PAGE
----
Ideally, the doll can be used as a blank canvas of gender. As TIME noted, "The doll can be a boy, a girl, neither or both, and Mattel, which calls this the world's first gender-neutral doll, is hoping its launch...redefines who gets to play with a toy traditionally deemed taboo for half the world's kids." In fact, the toy industry has been trying to adjust to society's shift towards inclusivity. In 2015, 81% of Gen-Zers said that "gender doesn't define a person as much as it used to." In a study by the Williams Institute at UCLA, 27% of California teens identified as "gender-nonconforming." In response, the toy department at Target stores no longer have gender-specific sections. Disney no longer uses "boys" or "girls" labels on their children's costumes, and Mattel eliminated "boys" and "girls" from its toy divisions.
But while the kids of Generation Alpha are alright with gender fluidity, their parents are not. In testing the new line of gender neutral dolls, Mattel found that "many parents fumbled with the language to describe the dolls, confusing gender (how a person identifies) with sexuality (whom a person is attracted to), mixing up gender-neutral (without gender) and trans (a person who has transitioned from one gender to another) and fretting about the mere idea of a boy playing with a doll." One woman even said, "It's just too much. Can't we go back to 1970?"
Angie Smith for TIME Magazine
In reality, Mattel's latest cash grab is the company's newest attempt to revitalize its brand by diversifying Barbie's signature emaciated appearance. After all, this week marks the 60th anniversary of Barbie instilling rampant body image issues in young children. Since 2016, Mattel has tried to combat negative publicity by designing three new body types for Barbie ("tall," "petite," and "curvy") and releasing a line of culturally diverse dolls modeled after iconic women in history, such as Rosa Parks and Frida Kahlo. Monica Dreger, head of consumer insights at Mattel, claimed to find inspiration for the new line from "a couple of gender-creative kids who told us that they dreaded Christmas Day because they knew whatever they got under the Christmas tree, it wasn't made for them." She added, "This is the first doll that you can find under the tree and see is for them because it can be for anyone."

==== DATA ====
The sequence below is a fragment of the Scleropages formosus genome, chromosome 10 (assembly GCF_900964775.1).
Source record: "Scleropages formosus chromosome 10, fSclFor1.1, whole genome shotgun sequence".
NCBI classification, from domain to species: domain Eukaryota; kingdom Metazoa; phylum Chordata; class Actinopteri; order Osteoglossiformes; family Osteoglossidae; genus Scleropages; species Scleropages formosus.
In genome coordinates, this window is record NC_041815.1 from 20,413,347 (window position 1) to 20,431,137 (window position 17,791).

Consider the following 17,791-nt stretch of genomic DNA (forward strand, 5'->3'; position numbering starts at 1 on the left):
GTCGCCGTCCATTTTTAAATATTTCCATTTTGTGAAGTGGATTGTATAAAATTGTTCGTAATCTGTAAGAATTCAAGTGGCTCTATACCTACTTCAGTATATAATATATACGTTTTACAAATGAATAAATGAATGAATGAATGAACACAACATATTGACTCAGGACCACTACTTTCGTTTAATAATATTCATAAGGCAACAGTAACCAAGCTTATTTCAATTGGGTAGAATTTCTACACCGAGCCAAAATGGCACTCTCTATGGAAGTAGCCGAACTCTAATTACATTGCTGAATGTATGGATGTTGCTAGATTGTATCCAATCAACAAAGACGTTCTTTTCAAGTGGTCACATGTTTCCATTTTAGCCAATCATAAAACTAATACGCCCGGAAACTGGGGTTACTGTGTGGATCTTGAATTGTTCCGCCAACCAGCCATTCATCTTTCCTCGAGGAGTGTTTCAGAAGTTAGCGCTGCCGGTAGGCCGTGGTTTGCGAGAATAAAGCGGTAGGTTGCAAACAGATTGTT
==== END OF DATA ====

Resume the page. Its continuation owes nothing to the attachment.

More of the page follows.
Dreger adds, "So we're maybe a little behind where kids are, ahead of where parents are, and that's exactly where we need to be." But that doesn't make Mattel describing today's gender-nonconforming kids as "gender-creative" any less spooky. It, and the doll, screams of a marketing ploy that commodifies queerness for profit.
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Plus celebrities react to Nigerian protests.
Young people across Nigeria have been pouring into the streets for the last two weeks to protest police brutality, specifically the controversial special police force known as the Special Anti-Robbery Squad (SARS).
Tension came to a head on Tuesday when armed forces fired on protestors in Lagos, the biggest city in Nigeria, who were out past the state-mandated curfew. According to AP News, "Police also fired tear gas at one point, and smoke could be seen billowing from several areas in the city's center. Two private TV stations were forced off the air at least temporarily as their offices were burned."
Not all non-binary people prefer gender-neutral pronouns.
October 21, 2020 marks the third annual International Pronouns Day.
Created by an independent board and first observed in 2018, it's one of those small commemorative holidays that trends on Twitter in hopes of drawing attention to a pressing social issue, like International Women's Day (March 8th) or the ever so serious National Taco Day (October 4).